Before proceeding, it should be noted that I draw distinctions between the terms “ethnicity” and “race,” although they are often used interchangeably in literature and vernacular. A result of my background in Biology, I conceptualize race in terms of biologically derived aspects like skin color while I define ethnicity as comprising of cultural elements that include locale, religious practices, and/or traditions (i.e., the physical layer versus the social layer). Given this schema and their dependence on the presentation of physical traits, online issues of racial identity, then, might be different in MUDs/MOOs and MMORPGs, as the latter potentially possesses fewer graphical constraints. Defining oneself as “African American,” for example, has different consequences in the various constructs considering the available resources available to players to create such an identity—given a lack of appropriate visual cues, using “African American” in a MOO might be interpreted as racial or ethnic identity (or, more likely, as a confluence of both), presenting an ambiguity that a visualized avatar does not.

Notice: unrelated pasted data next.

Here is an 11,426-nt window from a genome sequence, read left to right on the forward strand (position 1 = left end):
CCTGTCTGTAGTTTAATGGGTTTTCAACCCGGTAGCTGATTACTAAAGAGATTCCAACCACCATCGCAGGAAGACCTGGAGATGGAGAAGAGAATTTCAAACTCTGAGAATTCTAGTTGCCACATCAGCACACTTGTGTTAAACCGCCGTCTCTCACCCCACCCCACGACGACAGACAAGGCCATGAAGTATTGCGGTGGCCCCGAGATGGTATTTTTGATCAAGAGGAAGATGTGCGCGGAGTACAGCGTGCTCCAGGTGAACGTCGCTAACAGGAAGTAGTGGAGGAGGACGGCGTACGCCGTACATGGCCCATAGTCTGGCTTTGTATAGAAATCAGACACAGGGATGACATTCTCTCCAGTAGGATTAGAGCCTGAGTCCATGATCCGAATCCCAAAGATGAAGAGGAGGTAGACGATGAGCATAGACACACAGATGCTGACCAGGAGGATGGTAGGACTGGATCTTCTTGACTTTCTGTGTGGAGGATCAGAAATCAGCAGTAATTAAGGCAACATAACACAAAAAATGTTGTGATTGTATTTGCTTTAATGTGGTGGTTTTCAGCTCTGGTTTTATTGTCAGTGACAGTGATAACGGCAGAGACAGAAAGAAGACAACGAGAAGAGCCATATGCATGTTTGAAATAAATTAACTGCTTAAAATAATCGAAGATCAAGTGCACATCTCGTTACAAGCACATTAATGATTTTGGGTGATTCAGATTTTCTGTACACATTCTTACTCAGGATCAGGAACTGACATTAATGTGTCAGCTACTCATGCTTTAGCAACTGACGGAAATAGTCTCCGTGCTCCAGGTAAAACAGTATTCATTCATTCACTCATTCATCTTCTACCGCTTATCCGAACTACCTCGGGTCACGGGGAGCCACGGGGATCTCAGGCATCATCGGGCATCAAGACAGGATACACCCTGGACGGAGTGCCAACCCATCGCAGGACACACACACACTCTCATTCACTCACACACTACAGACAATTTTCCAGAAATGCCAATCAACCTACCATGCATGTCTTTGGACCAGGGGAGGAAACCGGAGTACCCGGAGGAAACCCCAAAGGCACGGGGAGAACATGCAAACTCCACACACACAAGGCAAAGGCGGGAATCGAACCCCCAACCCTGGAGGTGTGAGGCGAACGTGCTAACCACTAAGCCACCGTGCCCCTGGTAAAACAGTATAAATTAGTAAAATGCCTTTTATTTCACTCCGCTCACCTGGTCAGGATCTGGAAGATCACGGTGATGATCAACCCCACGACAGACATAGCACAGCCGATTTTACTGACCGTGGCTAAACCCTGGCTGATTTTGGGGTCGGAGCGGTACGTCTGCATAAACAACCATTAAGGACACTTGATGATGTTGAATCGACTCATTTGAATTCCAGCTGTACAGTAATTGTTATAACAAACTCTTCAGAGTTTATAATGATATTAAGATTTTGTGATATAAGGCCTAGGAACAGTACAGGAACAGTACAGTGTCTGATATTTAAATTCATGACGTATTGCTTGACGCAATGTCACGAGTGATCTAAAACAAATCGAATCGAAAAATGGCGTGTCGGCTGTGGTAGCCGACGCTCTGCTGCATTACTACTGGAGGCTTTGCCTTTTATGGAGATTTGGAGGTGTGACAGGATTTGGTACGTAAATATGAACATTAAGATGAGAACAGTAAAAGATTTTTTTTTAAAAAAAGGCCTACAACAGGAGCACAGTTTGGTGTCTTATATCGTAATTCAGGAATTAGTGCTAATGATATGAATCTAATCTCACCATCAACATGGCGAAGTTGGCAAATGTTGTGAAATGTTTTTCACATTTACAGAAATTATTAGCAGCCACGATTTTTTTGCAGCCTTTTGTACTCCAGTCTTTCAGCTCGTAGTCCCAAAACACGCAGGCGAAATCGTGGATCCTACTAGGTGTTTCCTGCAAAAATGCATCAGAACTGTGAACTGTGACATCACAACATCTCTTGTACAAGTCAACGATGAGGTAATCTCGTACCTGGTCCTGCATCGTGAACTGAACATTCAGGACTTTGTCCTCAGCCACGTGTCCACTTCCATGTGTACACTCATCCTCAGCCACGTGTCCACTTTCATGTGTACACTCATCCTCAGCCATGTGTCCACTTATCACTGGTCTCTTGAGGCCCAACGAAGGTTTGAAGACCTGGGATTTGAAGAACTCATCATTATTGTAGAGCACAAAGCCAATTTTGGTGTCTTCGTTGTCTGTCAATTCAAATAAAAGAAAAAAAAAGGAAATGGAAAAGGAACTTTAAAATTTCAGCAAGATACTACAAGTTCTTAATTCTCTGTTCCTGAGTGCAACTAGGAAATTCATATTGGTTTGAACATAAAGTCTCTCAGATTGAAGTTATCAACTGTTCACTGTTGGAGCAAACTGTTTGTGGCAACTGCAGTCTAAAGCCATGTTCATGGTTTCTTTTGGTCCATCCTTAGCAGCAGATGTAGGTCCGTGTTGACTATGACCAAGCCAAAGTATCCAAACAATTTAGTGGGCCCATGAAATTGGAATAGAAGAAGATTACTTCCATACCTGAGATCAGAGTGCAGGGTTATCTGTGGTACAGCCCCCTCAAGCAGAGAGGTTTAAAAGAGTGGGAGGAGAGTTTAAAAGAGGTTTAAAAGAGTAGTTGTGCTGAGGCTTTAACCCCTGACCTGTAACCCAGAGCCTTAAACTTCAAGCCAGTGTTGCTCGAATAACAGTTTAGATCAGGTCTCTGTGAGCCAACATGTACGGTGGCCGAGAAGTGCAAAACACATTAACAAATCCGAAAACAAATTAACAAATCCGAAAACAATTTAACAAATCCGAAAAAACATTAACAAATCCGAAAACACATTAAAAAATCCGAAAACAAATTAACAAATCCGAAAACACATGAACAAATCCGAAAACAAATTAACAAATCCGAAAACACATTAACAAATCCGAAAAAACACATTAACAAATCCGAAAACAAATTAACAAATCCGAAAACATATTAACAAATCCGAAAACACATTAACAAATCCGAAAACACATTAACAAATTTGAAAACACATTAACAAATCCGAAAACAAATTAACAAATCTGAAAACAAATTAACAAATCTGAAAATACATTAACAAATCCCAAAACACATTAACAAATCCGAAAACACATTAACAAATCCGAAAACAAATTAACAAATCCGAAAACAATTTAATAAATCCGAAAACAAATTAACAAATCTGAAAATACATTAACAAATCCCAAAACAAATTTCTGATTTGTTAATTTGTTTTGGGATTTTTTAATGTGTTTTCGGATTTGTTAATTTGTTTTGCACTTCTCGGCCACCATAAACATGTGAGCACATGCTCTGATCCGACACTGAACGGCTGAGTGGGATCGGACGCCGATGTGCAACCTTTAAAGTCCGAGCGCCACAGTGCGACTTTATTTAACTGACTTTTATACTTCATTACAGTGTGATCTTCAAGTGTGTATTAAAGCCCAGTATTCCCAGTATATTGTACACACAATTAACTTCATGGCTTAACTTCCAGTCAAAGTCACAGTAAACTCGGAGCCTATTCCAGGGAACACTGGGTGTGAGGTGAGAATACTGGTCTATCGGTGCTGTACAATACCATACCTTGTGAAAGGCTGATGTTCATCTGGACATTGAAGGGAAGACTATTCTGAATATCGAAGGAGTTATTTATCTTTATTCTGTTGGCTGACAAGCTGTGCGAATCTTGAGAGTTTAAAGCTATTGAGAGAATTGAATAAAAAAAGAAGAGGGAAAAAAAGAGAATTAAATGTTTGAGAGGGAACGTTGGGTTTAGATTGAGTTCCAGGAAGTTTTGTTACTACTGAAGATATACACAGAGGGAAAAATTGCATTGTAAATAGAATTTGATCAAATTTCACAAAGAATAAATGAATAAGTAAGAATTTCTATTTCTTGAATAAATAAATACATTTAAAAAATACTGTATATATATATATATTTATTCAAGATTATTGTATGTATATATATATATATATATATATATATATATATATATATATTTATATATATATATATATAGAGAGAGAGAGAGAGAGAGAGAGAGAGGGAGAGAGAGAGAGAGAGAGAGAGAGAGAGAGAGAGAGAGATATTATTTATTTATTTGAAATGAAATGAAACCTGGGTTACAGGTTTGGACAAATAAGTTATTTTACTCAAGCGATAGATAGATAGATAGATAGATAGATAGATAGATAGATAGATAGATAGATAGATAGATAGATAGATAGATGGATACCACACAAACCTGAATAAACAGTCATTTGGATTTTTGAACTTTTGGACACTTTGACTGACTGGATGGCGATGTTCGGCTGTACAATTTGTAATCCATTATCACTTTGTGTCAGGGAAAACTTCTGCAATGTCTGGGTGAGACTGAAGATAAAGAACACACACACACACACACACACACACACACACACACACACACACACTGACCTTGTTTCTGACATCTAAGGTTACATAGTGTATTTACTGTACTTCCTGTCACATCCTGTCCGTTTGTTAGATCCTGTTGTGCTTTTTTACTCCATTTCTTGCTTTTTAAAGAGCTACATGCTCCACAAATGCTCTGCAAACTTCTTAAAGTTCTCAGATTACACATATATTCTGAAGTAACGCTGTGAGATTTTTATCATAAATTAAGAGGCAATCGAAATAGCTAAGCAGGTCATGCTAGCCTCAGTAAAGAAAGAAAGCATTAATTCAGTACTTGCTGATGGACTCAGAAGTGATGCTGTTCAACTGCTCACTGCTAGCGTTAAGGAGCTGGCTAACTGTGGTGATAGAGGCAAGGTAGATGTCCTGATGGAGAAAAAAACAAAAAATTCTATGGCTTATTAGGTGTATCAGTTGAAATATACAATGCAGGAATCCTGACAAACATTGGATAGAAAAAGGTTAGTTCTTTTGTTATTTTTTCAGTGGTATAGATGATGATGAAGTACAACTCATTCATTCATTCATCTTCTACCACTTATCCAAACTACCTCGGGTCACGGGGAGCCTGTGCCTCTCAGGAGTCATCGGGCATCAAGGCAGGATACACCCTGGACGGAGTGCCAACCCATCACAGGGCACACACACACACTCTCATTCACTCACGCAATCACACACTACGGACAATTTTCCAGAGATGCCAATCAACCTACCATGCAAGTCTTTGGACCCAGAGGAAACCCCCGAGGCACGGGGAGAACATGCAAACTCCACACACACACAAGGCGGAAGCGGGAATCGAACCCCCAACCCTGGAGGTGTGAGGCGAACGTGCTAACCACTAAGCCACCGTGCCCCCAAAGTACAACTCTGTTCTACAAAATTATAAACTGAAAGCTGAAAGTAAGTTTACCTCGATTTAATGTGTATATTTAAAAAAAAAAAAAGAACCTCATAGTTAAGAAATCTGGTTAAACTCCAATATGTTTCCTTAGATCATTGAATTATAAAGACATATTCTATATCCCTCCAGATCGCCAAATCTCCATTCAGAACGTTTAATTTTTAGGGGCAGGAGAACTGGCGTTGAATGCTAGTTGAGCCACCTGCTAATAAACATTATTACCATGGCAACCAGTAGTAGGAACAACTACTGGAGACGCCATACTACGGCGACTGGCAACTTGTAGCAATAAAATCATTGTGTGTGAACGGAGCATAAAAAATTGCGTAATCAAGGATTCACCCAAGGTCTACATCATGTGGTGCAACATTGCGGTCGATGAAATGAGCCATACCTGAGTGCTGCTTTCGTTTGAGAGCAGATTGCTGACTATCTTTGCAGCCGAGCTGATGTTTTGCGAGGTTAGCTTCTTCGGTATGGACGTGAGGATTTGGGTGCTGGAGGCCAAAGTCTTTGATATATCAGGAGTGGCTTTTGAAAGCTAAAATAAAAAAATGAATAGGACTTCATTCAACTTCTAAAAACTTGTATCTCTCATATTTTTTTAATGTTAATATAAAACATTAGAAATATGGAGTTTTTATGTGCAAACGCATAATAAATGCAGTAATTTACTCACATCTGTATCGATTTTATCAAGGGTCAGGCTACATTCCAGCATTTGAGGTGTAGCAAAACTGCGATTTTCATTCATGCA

Yet, regardless of our individual definitions of “race” and “ethnicity,” we can examine some of the various real world strategies employed to mediate racial differences in order to obtain overarching lessons and warnings. Looking at metaphors for ethnic diversity in the real world, we often hear the term “colorblind,” indicating that a subject (e.g., a person, a group, or an institution) professes not to see the differences presented by various racial groups. Although a good-hearted gesture, “colorblind” and the related concept of “melting pot” ultimately serve to essentially erase the notion of race by subsuming all individuals into the dominant racial or ethnic group; we no longer see color because we are all the same color. A much more difficult model has been introduced and labeled as the “fruit salad,” which attempts to encapsulate the idea that each ethnicity brings something different to the mix and that the final product should celebrate these differences. Translating this to the online sphere, it seems only prudent to encourage individuals to understand their virtual ecology, respecting the various niches and roles that other users might fulfill or perform.